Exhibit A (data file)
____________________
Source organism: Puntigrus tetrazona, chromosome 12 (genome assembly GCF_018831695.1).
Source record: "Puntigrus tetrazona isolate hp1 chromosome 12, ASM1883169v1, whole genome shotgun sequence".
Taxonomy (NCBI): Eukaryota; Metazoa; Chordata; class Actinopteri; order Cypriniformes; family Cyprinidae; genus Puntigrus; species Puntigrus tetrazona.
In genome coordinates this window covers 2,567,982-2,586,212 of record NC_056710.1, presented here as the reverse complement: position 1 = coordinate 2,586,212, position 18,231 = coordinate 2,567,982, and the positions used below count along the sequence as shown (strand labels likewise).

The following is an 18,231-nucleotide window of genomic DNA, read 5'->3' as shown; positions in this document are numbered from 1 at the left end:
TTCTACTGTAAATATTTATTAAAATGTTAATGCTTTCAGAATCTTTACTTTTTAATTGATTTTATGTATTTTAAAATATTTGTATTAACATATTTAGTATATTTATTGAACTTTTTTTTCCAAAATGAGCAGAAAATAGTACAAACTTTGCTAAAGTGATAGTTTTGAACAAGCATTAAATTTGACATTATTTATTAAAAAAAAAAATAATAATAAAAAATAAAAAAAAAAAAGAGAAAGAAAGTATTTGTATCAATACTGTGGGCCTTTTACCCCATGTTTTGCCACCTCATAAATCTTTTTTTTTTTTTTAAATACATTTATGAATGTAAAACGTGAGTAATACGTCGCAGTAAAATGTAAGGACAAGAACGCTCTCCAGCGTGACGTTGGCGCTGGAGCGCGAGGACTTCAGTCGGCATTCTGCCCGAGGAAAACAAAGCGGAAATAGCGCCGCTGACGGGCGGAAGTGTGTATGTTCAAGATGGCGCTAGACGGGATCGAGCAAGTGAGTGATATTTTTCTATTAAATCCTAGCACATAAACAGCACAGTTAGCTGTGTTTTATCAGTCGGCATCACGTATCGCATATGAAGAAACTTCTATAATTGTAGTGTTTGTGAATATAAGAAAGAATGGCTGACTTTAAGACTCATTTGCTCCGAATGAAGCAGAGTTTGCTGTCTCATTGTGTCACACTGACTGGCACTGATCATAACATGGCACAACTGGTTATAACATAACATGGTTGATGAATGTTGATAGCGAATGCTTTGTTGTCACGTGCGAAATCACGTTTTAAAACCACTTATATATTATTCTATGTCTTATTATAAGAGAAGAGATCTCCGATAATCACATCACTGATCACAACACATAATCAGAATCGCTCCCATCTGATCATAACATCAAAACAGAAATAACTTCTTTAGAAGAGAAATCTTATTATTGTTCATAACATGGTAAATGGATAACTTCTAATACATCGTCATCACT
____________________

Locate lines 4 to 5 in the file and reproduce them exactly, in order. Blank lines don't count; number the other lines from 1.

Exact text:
In genome coordinates this window covers 2,567,982-2,586,212 of record NC_056710.1, presented here as the reverse complement: position 1 = coordinate 2,586,212, position 18,231 = coordinate 2,567,982, and the positions used below count along the sequence as shown (strand labels likewise).

The following is an 18,231-nucleotide window of genomic DNA, read 5'->3' as shown; positions in this document are numbered from 1 at the left end: